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  Posted on: Monday, September 28, 2015
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How Facebook will fight sex trafficking
By Jeff John Roberts

   
 
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Facebook will help track down child-sex victims under a partnership announced by New York’s AG.

Facebook’s software is a whiz at finding friends and picking out faces in photos. Now, the company will use its expertise to help find bad guys and rescue young victims of sex-trafficking operations.

On Thursday, New York Attorney General Eric Schneiderman announced Facebook FB 0.11% engineers will help his office use “innovative data and analytical methods” to combat online child sex operations.

The plan involves the use of algorithms to scour internet ads, according to a press release describing the initiative. Specifically, the algorithms will look for patterns in images, text, phone numbers, and other data that turns up on sites where commercial sex is sold.

“Facebook is pleased to be working with Attorney General Schneiderman on his efforts to combat the scourge of human trafficking. We look forward to helping the Attorney General and his staff bring attention to this important issue,” said Facebook’s director of state public policy.

Facebook declined to further provide details, but a likely guess is the project will draw on Facebook’s massive database of “faceprints” to identify victims who appear in the sex ads. Faceprints serve as distinct digital identifiers, similar to a fingerprint, that are based on the unique contours of a person’s face. Facebook uses the technology to suggest tags for people when users post a photos.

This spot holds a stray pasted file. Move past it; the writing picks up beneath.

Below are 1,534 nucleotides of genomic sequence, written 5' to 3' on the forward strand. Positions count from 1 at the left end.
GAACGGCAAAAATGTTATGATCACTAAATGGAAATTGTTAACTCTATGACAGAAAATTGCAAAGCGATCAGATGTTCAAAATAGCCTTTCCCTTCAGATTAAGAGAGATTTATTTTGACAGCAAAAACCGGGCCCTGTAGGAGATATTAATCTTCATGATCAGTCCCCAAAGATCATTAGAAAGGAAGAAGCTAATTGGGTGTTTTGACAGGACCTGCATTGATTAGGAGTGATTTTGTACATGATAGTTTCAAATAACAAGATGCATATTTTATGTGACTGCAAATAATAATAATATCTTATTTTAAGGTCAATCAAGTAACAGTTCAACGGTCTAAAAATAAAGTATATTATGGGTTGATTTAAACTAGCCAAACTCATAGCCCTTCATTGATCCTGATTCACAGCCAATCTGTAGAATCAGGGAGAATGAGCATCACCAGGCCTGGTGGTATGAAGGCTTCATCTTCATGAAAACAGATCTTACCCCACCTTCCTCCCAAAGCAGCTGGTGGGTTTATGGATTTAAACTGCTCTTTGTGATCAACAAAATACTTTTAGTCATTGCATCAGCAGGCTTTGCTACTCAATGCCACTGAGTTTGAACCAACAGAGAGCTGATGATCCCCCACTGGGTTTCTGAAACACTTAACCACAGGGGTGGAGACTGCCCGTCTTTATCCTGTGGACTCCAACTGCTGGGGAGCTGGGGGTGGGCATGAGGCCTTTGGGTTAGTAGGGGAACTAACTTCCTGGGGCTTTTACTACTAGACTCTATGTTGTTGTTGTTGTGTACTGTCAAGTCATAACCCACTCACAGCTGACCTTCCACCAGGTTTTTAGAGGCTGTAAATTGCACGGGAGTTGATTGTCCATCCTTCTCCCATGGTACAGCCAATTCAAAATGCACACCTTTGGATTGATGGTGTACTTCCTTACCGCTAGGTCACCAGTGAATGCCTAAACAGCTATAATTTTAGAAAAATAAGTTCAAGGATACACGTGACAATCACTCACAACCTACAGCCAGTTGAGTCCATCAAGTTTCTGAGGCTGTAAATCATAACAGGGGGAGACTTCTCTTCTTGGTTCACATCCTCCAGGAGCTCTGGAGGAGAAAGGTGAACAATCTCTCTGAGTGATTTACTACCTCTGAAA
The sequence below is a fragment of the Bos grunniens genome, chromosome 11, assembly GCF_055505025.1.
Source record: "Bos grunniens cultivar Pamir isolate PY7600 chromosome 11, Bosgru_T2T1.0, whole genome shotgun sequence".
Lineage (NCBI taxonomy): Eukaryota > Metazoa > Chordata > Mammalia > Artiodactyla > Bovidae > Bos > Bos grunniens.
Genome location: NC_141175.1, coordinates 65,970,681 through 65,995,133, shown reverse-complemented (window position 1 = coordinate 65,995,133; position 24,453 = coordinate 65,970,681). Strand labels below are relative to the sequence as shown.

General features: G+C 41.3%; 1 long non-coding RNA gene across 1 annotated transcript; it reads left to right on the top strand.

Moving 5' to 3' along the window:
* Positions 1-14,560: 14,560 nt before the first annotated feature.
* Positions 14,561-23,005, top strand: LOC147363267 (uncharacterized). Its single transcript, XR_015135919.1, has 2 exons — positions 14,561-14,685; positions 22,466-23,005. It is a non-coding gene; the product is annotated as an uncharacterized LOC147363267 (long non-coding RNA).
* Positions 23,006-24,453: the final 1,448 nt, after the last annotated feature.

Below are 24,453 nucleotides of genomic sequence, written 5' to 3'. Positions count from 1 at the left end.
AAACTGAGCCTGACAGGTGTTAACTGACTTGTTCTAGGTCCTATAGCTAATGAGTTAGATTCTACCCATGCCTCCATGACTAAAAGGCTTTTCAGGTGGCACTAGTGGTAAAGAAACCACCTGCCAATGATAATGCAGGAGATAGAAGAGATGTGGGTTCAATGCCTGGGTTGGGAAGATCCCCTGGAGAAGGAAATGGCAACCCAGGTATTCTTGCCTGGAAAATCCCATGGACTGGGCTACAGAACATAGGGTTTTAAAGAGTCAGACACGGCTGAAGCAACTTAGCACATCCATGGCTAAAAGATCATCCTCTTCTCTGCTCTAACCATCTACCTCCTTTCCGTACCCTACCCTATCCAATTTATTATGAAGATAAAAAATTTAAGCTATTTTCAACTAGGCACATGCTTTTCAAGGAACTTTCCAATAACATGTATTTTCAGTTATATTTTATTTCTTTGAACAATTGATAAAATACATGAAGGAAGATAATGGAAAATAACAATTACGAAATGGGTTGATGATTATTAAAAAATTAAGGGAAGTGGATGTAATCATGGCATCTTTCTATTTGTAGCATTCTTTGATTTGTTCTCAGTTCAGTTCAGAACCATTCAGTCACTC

In the case of sex-trafficking victims, law enforcement agencies could cross-check images of their faces to discover their identities—and possibly pictures of the people who are controlling them.

Update: Following the publication of this story, a Facebook spokesperson provided the following statement:

“Facebook is not providing the Attorney General’s office access to its facial recognition software or conducting any facial recognition on its platform as part of this agreement. Instead, Facebook will provide technical assistance to Schneiderman’s staff – at their request – in adopting existing, commercially available technology, that may help find trafficking victims online.”

In its release describing the initiative, the Attorney General’s office cited examples of pimps and sex trafficking rings who posted pictures of minors on websites like Backpage and Craigslist, describing the practice as “modern day slavery.”

The Attorney General’s office announced the Facebook partnership as part of a two-day summit on human trafficking that is taking place in Manhattan on Thursday and Friday. Facebook and Schneiderman have colloborated in the past, most recently on a project to send AMBER Alerts to the NewsFeeds of social network users when a child goes missing.


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